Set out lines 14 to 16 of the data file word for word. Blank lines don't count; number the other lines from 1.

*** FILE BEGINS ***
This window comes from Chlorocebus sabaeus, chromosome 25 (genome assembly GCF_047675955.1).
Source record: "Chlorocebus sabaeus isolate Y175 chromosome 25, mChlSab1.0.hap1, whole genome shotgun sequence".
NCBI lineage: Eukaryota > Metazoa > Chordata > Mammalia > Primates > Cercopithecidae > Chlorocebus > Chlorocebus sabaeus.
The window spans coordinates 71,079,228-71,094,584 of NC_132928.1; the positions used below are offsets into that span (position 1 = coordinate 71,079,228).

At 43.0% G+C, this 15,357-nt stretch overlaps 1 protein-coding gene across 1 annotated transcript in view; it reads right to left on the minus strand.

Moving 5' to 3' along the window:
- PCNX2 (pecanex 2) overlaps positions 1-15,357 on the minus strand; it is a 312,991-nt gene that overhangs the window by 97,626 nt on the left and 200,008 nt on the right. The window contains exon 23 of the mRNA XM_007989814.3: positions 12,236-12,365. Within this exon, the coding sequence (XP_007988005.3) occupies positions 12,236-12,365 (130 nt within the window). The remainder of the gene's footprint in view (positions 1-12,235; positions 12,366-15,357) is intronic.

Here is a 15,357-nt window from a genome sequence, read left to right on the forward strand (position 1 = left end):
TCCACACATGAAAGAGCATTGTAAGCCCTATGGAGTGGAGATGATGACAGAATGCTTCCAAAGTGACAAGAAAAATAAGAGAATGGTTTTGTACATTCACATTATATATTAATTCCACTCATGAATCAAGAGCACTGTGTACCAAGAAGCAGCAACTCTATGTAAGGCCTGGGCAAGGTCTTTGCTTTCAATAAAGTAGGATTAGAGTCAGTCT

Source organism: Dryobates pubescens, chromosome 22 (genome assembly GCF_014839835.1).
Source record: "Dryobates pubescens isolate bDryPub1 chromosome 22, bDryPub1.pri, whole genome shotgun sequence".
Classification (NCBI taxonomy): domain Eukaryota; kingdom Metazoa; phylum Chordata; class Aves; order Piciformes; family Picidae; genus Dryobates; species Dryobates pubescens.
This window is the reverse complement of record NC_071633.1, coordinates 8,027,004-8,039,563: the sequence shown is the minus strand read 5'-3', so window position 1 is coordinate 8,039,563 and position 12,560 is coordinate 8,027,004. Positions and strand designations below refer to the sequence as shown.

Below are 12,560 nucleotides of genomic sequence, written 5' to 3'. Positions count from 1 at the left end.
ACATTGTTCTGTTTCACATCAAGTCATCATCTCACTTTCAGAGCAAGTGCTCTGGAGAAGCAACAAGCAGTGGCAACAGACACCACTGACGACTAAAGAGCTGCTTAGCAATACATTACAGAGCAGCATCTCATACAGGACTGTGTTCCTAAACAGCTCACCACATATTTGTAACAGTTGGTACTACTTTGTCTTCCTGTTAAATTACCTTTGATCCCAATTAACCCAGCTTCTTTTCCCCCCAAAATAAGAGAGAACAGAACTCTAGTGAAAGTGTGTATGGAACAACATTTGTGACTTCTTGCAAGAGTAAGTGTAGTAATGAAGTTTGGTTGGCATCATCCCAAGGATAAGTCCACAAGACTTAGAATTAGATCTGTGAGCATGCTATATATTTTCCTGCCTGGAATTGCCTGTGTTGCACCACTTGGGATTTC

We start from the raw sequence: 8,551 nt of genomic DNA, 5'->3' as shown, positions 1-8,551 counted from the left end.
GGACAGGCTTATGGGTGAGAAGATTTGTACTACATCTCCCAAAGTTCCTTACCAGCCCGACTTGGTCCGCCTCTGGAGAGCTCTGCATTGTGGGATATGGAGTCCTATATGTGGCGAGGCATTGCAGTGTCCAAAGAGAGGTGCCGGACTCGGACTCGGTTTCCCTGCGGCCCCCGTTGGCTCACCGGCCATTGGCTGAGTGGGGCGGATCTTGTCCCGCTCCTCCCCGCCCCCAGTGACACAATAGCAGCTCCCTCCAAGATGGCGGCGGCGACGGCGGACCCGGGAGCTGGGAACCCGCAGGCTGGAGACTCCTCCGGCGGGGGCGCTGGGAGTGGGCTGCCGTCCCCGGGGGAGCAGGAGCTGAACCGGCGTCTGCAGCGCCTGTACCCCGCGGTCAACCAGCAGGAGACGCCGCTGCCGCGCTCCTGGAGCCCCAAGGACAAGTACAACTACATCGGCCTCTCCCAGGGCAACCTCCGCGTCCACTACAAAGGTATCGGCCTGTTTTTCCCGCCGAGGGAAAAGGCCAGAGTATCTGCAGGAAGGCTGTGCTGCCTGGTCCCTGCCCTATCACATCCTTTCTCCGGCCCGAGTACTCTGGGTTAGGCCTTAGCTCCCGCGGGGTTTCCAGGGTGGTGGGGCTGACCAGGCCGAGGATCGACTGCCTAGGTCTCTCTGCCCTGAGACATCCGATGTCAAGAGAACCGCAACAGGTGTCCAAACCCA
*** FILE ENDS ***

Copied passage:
Below are 12,560 nucleotides of genomic sequence, written 5' to 3'. Positions count from 1 at the left end.
ACATTGTTCTGTTTCACATCAAGTCATCATCTCACTTTCAGAGCAAGTGCTCTGGAGAAGCAACAAGCAGTGGCAACAGACACCACTGACGACTAAAGAGCTGCTTAGCAATACATTACAGAGCAGCATCTCATACAGGACTGTGTTCCTAAACAGCTCACCACATATTTGTAACAGTTGGTACTACTTTGTCTTCCTGTTAAATTACCTTTGATCCCAATTAACCCAGCTTCTTTTCCCCCCAAAATAAGAGAGAACAGAACTCTAGTGAAAGTGTGTATGGAACAACATTTGTGACTTCTTGCAAGAGTAAGTGTAGTAATGAAGTTTGGTTGGCATCATCCCAAGGATAAGTCCACAAGACTTAGAATTAGATCTGTGAGCATGCTATATATTTTCCTGCCTGGAATTGCCTGTGTTGCACCACTTGGGATTTC

We start from the raw sequence: 8,551 nt of genomic DNA, 5'->3' as shown, positions 1-8,551 counted from the left end.